Second part of Douglas’s rambling, scholarly fantasy trilogy (The Sacred Pool, 2001). In about the ninth century, young sorceress Pierrette has developed a theory to explain why ancient spells no longer work, and why good modern spells vary in effect from place to place. As always, her primary task—inspired by the ancient Earth-goddess Ma—is to avert the Black Time, a dead, soulless, polluted, machine-dominated future. This time, after an enigmatic warning from the goddess, Pierrette notices that the histories her books record are changing, even vanishing: somehow, time itself is being twisted and bent. In the second century b.c., in Pierrette’s reality, the Romans decisively defeated the Druidic Gauls, paving the way for Christianity and forcing the ominous Black Time to retreat. But now, it seems, the Gauls were victorious, Rome’s empire never cohered, and a machine-dominated Black Time has given way to an equally repugnant future controlled by demonic magic, where enslaved ghosts have replaced machines. To investigate, Pierrette must learn to travel bodily in time. She finds the Druids are taking heads, thus confining the souls of the dead, and using that captive energy to create a being of godlike power, against whom the Romans will crumble. Somehow, using her magic and her feminine wiles, she needs to prevail upon the Roman commander, Caius Sextius Calvinus, to attack the Gauls’ stronghold, while she finds some way to destroy the heads and release the agonized ghosts.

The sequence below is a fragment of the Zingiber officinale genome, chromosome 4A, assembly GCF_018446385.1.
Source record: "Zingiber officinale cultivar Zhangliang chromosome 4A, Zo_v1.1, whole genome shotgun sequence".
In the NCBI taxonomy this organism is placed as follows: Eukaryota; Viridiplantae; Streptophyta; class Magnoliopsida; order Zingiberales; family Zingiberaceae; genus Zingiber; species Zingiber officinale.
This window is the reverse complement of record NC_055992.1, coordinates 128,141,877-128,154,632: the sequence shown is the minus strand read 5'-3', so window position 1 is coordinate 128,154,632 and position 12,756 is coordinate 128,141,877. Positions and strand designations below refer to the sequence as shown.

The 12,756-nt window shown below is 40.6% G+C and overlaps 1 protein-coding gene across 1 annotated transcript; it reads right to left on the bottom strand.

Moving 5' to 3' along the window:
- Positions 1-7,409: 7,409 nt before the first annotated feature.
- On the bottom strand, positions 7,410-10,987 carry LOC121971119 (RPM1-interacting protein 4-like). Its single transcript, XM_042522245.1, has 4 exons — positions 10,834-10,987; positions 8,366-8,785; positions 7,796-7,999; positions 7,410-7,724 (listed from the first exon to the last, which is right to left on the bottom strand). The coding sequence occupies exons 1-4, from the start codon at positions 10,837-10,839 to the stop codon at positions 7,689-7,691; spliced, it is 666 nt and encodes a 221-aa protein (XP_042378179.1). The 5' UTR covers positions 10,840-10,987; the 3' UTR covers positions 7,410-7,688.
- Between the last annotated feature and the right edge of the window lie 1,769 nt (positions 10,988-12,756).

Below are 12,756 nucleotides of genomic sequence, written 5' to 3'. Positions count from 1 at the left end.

Again: authoritative, fascinating, and delightful.